Many small businesses can't afford to hire unskilled or inexperienced labor at $15 an hour.
NFIB’s New Jersey State Director, Laurie Ehlbeck, testifies against a $15 minimum wage bill
TRENTON, Dec. 6, 2018 – NFIB, the leading small business association in New Jersey, testified today against a bill sponsored by Assembly Speaker Craig Coughlin that raises the minimum wage to $15 an hour. NFIB represents thousands of small business members in the state.
“Many small businesses simply cannot afford to hire inexperienced or unskilled workers at a rate of $15 per hour, especially in the retail, food service, and lodging sectors,” said Laurie Ehlbeck, state director of NFIB in New Jersey. “The business owner may not be able to raise prices because customers won’t pay more. In turn, the employer is forced to reduce hours or eliminate jobs. Even with exemptions in the bill for seasonal workers, farm workers, and a training wage, you can’t change the nature of the marketplace and what people will pay for a product.”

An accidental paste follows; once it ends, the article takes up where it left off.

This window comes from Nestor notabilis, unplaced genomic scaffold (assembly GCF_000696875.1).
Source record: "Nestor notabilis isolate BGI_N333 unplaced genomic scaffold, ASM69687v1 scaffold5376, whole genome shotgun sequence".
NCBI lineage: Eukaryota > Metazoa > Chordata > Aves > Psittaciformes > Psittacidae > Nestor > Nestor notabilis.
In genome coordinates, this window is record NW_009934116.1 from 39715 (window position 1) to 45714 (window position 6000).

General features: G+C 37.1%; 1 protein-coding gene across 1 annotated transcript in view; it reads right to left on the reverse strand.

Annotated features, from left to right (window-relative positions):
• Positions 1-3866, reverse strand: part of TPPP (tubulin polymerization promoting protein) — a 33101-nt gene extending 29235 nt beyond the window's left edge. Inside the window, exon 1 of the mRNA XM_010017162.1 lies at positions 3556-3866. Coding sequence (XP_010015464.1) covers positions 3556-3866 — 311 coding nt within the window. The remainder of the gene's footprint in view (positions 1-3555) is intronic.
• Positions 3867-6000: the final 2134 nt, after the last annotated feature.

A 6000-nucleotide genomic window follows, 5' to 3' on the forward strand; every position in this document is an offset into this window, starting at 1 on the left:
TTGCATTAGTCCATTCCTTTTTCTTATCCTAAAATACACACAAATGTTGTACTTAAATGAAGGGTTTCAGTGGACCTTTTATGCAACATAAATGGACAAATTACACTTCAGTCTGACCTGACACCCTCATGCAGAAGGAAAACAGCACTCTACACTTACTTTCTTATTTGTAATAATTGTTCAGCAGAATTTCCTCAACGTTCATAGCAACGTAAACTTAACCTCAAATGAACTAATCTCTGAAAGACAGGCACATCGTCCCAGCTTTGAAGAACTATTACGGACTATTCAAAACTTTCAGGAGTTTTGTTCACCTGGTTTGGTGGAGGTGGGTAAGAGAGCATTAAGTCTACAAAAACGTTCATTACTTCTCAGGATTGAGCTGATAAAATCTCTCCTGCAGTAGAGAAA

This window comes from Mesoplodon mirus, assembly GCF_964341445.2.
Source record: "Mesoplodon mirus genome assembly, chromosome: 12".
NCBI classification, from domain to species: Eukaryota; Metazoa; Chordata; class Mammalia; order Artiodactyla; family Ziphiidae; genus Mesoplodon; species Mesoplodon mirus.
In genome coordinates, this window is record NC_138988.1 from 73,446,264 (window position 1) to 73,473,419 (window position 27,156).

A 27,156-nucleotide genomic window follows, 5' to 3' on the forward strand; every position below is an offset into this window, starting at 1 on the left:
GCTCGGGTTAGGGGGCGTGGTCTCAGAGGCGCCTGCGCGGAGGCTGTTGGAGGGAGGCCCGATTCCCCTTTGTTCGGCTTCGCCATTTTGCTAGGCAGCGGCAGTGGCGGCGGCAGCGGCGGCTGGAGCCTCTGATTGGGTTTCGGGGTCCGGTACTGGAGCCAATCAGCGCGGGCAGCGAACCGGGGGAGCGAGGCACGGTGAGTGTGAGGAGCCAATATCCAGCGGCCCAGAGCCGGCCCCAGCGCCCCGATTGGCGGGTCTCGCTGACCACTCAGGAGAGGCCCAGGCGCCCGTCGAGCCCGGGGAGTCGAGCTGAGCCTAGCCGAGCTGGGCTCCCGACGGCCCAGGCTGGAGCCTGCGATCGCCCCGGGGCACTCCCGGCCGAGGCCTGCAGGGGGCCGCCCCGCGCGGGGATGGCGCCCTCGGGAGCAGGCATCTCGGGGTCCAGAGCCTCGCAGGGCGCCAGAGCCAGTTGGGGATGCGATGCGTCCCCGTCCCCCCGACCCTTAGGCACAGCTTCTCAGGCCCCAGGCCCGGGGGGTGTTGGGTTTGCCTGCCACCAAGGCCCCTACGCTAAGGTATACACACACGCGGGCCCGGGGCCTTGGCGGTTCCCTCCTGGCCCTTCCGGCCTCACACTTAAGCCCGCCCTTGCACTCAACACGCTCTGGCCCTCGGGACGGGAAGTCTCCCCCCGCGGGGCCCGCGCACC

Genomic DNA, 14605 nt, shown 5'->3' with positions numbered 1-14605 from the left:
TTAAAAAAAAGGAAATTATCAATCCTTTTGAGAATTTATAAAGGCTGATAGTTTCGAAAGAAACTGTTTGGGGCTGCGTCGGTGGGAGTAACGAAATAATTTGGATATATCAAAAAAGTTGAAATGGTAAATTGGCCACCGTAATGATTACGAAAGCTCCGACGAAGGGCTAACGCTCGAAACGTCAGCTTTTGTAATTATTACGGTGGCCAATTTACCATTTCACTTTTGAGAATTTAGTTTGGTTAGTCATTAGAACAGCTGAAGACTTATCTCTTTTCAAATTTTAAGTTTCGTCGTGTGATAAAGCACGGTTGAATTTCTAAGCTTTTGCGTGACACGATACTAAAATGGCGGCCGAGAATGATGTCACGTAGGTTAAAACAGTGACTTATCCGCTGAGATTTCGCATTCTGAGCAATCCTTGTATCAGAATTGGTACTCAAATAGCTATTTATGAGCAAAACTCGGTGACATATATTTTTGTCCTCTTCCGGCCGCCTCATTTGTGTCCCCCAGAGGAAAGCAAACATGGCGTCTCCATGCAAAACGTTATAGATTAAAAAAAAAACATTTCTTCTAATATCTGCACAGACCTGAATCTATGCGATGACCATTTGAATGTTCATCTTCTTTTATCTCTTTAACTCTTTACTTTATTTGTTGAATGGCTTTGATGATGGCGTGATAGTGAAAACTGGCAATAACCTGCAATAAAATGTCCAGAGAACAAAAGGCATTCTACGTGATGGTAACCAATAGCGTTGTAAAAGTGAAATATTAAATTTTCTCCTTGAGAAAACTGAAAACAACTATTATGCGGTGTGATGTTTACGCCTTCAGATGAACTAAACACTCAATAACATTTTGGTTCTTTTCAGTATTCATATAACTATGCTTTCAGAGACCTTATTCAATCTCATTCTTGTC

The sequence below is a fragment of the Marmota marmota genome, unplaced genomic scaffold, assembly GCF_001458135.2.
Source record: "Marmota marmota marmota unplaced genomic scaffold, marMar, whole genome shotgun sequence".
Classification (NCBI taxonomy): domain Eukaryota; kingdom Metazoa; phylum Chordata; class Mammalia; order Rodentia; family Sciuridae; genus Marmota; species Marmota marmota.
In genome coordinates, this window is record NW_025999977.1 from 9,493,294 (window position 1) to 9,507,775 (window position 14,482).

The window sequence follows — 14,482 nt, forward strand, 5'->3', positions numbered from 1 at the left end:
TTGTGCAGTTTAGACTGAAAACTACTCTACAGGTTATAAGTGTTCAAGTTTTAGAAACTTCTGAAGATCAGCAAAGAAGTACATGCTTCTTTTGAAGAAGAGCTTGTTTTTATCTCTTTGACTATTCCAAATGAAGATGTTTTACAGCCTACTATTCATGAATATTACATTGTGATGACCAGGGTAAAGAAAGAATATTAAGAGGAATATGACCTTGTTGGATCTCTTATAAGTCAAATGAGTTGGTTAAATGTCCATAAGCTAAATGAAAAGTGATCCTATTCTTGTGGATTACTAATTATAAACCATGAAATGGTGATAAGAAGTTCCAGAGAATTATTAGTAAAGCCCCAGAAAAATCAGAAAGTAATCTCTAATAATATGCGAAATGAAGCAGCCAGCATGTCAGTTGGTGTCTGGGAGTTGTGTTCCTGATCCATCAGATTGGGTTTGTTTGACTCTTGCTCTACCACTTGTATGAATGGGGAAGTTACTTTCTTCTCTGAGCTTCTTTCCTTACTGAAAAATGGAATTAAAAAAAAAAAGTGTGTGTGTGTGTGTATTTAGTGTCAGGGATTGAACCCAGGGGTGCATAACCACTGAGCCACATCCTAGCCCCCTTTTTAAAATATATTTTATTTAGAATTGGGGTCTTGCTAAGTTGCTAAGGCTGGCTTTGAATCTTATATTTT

“If there isn’t enough coming into the business to cover the added labor costs, those lower-level jobs disappear, added Ehlbeck. “An October study of the Seattle situation showed that is just what can happen. As a result, it’s much harder for those at the very bottom of the pay scale to ever find work. That’s not good for employers or employees, and it’s not good for New Jersey’s which has already lagged behind economically.”